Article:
Packing cubes from eBags. Frequent travellers are split on packing cubes — some find them useful, while others think they waste space and weight. I like that they offer mild protection and keep my stuff organized, and a couple of times I’ve been grateful that they made repacking super-easy after my luggage got rummaged through by airport security. (Airport security people never actually open the cubes: I don’t know why.) I use them for clothes and non-fragile equipment/gear, particularly if it’s awkwardly-shaped. I pack clothes by outfit, which is great especially for red-eyes because I can pull out a single cube to change quickly at the hotel or airport.
Variants. I’ve tried a number of variants but they all had drawbacks. I colour-code by type-of-content, which means Rick Steves cubes and Tumi cubes, which only come in black, won’t work for me. You can’t colour-code with Ziplocs either, plus they rip too easily. I find the Eagle Creek cubes too heavy and the prominent branding bugs me. Travel folders cause wrinkles and are fiddly for repacking, and they’re best for people who are carrying multiples of things like button-downs, which I am not. Compression bags cause wrinkles and can be a hassle to repack: they’re not worth it unless you’re super space-constrained. Travel shoe bags really only fit flat shoes not heels or boots, and are usually too bulky/rigid to be useful: I try to avoid carrying extra shoes but when I need to, I just wrap them in soft bulky clothing and bury them in the centre of the suitcase.
Portable battery pack from Anker. At 20000mAh, this is the highest-capacity general-use portable battery pack I know of, and when I did the math in July 2013 it had the best charge:weight ratio on Amazon. It charges my phone and tablets multiple times before needing to be plugged in — I’ve never yet fully drained it. It lives in my suitcase: I bring it with me on day trips and long flights when I won’t have access to power, and use it sometimes in hotels or public spaces when I can’t easily access an outlet. It’s beautifully designed and built.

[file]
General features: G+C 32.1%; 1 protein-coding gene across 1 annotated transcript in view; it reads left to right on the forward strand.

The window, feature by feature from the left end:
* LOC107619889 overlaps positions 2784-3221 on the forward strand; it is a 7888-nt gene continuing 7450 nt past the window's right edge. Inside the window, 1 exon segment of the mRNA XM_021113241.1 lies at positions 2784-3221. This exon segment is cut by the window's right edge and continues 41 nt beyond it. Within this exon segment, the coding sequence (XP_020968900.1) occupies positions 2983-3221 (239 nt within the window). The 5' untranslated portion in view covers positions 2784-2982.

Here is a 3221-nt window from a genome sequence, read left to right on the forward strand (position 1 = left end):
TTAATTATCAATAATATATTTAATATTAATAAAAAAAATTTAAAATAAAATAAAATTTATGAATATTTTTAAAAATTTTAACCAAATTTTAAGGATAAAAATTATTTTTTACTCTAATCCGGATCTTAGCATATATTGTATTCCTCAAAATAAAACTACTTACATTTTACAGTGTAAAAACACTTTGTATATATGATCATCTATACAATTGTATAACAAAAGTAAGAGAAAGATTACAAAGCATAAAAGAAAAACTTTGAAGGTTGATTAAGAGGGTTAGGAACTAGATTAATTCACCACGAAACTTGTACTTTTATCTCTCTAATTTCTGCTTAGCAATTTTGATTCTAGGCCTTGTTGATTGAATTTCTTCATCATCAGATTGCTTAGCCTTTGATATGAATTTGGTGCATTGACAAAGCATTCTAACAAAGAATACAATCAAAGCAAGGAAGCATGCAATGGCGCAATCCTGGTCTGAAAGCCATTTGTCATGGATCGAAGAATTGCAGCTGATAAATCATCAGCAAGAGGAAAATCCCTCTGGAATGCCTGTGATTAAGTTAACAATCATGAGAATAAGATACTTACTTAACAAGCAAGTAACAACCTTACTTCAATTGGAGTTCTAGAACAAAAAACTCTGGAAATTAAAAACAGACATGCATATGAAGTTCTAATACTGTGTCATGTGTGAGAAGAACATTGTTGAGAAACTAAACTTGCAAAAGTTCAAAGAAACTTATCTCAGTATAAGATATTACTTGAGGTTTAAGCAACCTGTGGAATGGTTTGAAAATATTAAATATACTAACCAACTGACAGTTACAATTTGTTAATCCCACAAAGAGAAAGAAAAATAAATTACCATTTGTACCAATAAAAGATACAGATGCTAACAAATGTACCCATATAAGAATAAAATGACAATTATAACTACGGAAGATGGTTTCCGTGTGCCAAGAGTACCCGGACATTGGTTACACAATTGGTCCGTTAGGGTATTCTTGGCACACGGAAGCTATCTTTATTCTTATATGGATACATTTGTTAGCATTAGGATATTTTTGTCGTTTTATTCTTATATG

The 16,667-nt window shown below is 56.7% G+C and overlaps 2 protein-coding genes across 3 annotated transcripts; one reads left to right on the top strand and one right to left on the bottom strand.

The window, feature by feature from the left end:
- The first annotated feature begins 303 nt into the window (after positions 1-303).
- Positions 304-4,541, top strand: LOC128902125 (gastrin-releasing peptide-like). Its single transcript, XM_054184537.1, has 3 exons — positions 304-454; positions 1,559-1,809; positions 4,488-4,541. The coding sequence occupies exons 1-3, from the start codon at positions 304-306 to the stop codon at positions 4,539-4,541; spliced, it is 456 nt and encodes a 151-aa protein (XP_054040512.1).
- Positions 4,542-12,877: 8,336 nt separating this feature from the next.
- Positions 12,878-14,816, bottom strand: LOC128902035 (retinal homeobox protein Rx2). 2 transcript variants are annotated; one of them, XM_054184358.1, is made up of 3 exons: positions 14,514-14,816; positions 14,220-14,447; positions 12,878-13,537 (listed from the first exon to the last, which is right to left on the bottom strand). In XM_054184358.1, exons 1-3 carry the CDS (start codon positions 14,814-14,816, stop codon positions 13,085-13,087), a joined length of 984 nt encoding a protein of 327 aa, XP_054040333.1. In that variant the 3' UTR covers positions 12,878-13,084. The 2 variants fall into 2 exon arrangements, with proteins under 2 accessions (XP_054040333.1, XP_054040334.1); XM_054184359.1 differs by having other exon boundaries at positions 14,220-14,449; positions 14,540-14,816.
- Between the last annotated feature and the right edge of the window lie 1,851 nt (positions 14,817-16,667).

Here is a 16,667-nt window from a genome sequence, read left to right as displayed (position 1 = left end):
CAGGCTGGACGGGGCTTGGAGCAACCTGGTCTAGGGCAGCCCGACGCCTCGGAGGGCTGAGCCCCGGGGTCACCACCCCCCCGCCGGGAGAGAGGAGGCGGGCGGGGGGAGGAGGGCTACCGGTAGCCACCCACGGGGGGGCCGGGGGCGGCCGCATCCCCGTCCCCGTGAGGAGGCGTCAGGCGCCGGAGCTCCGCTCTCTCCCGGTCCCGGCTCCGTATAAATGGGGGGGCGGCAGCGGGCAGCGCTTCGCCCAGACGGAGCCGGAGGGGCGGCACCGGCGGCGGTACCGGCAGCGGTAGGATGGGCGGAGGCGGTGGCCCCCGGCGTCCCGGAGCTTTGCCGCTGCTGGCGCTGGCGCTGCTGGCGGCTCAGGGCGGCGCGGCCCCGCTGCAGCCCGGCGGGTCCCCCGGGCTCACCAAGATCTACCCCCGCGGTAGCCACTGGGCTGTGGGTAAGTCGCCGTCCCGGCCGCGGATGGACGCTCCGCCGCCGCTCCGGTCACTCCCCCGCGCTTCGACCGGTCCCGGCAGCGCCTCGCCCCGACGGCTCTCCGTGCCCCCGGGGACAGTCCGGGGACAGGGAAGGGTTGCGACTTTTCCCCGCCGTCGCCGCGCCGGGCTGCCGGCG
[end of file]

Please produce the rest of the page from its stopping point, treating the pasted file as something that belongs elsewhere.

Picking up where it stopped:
Drawbacks. Too big and heavy to drag around every day. Supports many laptops, but not mine.
Variants. This 13000mAh charger from Powergen is pretty good, although I like Anker’s build quality, form factor and aesthetics better. I find the Anker fits better in my bags than this boxier 12000mAh charger from New Trent, plus I’ve had multiple New Trent products stop working for me after only a year or so. This 4500mAh charger from Anker is light and small: it’s good as a backup for giving my phone a single charge and I carry it with me everywhere, but I’m not thrilled with the hideaway cable which seems fragile.
Travel adapter from Tripshell. These are well-built and durable, with no attachments to lose. I carry two or three in my suitcase and various charging kits.
Drawbacks. Because they disappear against dark backdrops, I’ve left a few behind in hotel rooms and meeting rooms. (There’s a dark red and a white version but they’re not much better.) I would love if somebody made these in a fluorescent.
Variants. There’s a Kensington adapter that’s practically identical to the Tripshell. The square all-in-one adapters always feel flimsy to me, plus they are slightly bulkier. Adapters with multiple components are too fiddly, and I lose the components.
Four-outlet power strip from Monster. I love this power strip. It’s super-useful in hotels with limited or not-very-accessible outlets, and I’ve used it frequently on planes and in airports and event venues as well. It’s compact and durable, has widely spaced outlets that let you plug in multiple adapters, the plug is flat which means it fits into tight spaces, and when you plug it in it lights up to show it’s drawing charge.
Drawbacks. Would be great if it had a swivel feature.
Variants. I’ve used a bunch of variants but this is the best. This Belkin power strip works great at home, but is too bulky for travel. This USB wall charger from ARCTIC offers similar functionality to the Monster one, but has multiple parts that can get lost and is an awkward fit in tight spaces. This Belkin travel charger offers three outlets plus USB plus surge protection but again, the form factor limits its usefulness in tight spaces. The same is true for this wall charger from Anker, which only supports USB.